Muskegeon was a few hours drive along a two lane highway that cut through some small towns along the way. I was in my ’86 Regal, listening to some A.M. radio (it was all that worked) and just driving. It was liberating, peaceful. I now realize that while driving, I was in a sort of meditative state. I finally reached my destination, and found some beach. It was dusk and the sun was setting. I parked myself down, and just watched the sunset. No real thoughts crept into my head. If a thought did creep in, it left just as fast. It was the first time in a long time that my mind wasn’t racing. This was the closest I have ever been to that state of equanimity. So that my friends, is Right Concentration, according to me. If you want to know some more on meditation or the eightfold path, ask a monk! Or go out there, and sit down, and shut up! There are some great resources for meditation in my blogroll. Use them. I will be soon. Hell, even wiki has a damn article on it.

And that’s it for the Noble Eightfold Path. That’s all I want to cover on it right now. For those unfamiliar with Buddhism, this was like my shortened version of the Cliff’s Notes version of the Eightfold Path. There is way more involved with all of this. But this is all I care to write about it at this point. I’ll surely revisit all of these at some point. I probably won’t be posting again this weekend, as I’ll be busy brewing up an Amber Ale, and hitting the Evergreen State Fair. Cheers.

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The Eightfold Path: Right Awareness

Okay, only two more to go. This is the Seventh Step on the Noble Eightfold Path, and it is Right Awareness (also translated as Right Mindfulness). This one is very, very important to cultivating right view, right action, and all the others. Your state of mind and your awareness are everything, especially in home brewing. Let’s take a look.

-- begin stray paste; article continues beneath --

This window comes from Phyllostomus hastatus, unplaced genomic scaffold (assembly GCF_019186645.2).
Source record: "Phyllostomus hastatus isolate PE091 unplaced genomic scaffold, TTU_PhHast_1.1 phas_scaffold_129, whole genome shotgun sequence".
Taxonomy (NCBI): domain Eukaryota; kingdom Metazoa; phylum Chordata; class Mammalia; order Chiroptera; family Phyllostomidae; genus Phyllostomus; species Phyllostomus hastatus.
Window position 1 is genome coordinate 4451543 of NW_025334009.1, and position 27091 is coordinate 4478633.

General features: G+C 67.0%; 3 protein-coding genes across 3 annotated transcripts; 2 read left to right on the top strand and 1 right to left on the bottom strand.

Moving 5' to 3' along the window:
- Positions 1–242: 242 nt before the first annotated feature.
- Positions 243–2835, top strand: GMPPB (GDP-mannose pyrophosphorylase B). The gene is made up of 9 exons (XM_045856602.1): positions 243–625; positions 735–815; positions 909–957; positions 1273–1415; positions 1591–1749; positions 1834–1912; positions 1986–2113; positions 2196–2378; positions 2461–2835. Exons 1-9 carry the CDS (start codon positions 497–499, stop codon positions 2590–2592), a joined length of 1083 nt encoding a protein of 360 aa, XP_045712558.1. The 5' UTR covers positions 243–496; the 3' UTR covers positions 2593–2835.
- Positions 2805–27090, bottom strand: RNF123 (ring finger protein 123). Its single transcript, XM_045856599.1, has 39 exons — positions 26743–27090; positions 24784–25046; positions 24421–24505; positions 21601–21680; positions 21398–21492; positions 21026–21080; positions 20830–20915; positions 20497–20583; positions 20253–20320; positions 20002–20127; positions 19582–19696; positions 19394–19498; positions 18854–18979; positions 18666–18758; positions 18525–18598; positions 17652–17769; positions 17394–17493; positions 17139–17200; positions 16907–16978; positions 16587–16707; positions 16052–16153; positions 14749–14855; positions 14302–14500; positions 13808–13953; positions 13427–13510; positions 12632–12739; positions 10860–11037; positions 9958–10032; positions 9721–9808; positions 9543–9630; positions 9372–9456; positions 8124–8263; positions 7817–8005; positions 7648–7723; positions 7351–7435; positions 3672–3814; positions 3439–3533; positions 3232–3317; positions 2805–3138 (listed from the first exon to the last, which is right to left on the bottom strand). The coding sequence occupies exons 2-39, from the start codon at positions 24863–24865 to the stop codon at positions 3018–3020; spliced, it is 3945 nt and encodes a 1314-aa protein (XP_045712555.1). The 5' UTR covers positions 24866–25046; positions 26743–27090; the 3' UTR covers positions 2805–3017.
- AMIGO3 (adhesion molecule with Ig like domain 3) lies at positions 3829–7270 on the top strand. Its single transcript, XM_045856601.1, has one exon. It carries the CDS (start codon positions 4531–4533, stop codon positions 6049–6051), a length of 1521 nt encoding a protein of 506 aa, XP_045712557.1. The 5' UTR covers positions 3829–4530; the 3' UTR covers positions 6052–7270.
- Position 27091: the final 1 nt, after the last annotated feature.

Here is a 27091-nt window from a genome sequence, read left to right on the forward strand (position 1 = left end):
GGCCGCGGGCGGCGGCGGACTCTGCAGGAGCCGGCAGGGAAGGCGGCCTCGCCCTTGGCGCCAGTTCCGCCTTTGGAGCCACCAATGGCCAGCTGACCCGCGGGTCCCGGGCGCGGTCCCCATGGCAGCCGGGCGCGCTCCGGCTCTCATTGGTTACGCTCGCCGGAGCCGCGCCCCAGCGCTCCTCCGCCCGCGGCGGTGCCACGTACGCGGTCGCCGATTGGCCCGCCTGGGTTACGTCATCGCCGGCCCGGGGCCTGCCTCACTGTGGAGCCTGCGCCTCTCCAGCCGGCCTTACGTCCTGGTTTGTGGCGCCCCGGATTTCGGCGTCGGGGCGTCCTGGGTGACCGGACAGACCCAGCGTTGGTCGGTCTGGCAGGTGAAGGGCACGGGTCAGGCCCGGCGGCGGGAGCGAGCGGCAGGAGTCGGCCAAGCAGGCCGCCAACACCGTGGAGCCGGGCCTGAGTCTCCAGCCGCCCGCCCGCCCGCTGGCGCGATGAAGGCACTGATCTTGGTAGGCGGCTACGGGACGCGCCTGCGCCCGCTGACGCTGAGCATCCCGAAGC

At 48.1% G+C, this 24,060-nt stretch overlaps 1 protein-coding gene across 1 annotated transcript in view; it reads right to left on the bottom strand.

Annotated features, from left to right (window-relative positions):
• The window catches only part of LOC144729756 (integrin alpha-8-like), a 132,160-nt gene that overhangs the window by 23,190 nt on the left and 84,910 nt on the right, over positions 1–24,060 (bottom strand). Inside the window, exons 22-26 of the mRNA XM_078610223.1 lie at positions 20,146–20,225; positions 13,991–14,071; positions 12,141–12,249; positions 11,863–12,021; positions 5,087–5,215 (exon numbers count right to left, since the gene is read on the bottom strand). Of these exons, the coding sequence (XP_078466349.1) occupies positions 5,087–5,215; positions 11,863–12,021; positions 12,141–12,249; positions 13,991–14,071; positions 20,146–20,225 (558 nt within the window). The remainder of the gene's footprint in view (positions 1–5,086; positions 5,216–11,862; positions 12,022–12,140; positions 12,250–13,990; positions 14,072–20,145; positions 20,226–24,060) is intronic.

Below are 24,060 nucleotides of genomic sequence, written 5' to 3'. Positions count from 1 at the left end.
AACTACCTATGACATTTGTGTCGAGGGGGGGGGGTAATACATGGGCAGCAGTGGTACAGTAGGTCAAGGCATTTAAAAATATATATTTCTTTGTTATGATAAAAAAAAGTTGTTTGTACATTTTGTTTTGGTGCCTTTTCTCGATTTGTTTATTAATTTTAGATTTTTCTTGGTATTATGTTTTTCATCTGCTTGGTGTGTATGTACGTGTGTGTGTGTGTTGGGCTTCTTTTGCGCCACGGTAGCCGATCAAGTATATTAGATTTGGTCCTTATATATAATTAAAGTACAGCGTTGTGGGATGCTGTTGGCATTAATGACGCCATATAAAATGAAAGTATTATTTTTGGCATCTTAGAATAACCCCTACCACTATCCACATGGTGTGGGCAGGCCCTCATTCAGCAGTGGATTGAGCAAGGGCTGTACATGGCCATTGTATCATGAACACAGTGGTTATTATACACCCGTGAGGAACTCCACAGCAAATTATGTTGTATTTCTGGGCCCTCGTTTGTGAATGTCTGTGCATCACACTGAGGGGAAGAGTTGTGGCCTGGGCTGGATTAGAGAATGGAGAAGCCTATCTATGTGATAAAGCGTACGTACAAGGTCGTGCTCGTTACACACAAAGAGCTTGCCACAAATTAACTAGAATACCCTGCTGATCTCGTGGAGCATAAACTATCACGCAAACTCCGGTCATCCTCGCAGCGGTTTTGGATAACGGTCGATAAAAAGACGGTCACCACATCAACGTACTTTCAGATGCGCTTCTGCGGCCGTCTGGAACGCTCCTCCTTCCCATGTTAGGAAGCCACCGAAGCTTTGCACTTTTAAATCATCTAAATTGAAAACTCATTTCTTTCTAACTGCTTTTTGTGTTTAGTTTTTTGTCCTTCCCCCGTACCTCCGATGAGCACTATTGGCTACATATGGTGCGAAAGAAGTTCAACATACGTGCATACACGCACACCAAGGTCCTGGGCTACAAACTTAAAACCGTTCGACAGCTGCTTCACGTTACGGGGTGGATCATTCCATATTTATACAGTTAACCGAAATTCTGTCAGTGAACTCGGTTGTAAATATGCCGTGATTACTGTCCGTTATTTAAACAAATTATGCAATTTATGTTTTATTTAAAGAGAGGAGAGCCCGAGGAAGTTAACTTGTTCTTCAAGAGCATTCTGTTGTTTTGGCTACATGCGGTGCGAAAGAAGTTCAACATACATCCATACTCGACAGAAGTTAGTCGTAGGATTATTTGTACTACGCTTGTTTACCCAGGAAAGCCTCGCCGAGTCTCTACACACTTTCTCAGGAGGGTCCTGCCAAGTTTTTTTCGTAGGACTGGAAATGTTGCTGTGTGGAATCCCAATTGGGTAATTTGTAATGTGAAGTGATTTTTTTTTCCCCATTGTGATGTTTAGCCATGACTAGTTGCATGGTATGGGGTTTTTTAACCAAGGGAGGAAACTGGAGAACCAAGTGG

Before, I said that home brewing was a very Zen activity. Well, it can be. It can also be extremely frustrating, stressful, and messy. It takes a lot of preparation, planning, and concentration. There are a ton of things that need to happen in order, and you need to maintain a very high level of sanitation while you do it all. Depending on the beer you’re brewing, hops may need to be added in specific amounts every 15 minutes. The grains need to be mashed at different temperatures for specific amounts of time. Your yeast needs to be started, you need to have some cold water in the primary fermenter if you can’t boil all 5 gallons…….The list goes on and on. Basically, if you aren’t mindful you’ll soon end up running around like a drunken chicken with it’s head cut off, making a mess that PigPen would be envious of.